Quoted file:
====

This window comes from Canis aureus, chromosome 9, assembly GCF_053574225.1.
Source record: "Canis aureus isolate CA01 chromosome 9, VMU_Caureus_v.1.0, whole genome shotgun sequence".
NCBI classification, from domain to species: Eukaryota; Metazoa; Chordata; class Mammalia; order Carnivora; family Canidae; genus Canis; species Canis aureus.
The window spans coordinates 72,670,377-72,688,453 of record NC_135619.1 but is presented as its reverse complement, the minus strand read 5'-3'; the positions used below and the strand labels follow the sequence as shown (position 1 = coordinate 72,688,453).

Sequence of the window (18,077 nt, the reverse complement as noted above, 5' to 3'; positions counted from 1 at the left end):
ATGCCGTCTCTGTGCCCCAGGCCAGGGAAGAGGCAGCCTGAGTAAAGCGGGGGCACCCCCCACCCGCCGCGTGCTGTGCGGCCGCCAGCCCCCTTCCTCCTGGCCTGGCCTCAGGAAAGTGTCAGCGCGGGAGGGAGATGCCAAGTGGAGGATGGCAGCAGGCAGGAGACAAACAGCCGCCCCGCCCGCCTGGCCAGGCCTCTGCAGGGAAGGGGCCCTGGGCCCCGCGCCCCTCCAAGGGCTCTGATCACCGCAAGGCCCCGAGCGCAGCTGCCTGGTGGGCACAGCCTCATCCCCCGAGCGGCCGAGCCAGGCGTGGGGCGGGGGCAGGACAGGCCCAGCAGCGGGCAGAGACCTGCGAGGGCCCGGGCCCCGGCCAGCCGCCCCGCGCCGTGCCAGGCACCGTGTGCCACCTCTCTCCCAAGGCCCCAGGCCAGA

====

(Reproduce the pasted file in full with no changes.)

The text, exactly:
This window comes from Canis aureus, chromosome 9, assembly GCF_053574225.1.
Source record: "Canis aureus isolate CA01 chromosome 9, VMU_Caureus_v.1.0, whole genome shotgun sequence".
NCBI classification, from domain to species: Eukaryota; Metazoa; Chordata; class Mammalia; order Carnivora; family Canidae; genus Canis; species Canis aureus.
The window spans coordinates 72,670,377-72,688,453 of record NC_135619.1 but is presented as its reverse complement, the minus strand read 5'-3'; the positions used below and the strand labels follow the sequence as shown (position 1 = coordinate 72,688,453).

Sequence of the window (18,077 nt, the reverse complement as noted above, 5' to 3'; positions counted from 1 at the left end):
ATGCCGTCTCTGTGCCCCAGGCCAGGGAAGAGGCAGCCTGAGTAAAGCGGGGGCACCCCCCACCCGCCGCGTGCTGTGCGGCCGCCAGCCCCCTTCCTCCTGGCCTGGCCTCAGGAAAGTGTCAGCGCGGGAGGGAGATGCCAAGTGGAGGATGGCAGCAGGCAGGAGACAAACAGCCGCCCCGCCCGCCTGGCCAGGCCTCTGCAGGGAAGGGGCCCTGGGCCCCGCGCCCCTCCAAGGGCTCTGATCACCGCAAGGCCCCGAGCGCAGCTGCCTGGTGGGCACAGCCTCATCCCCCGAGCGGCCGAGCCAGGCGTGGGGCGGGGGCAGGACAGGCCCAGCAGCGGGCAGAGACCTGCGAGGGCCCGGGCCCCGGCCAGCCGCCCCGCGCCGTGCCAGGCACCGTGTGCCACCTCTCTCCCAAGGCCCCAGGCCAGA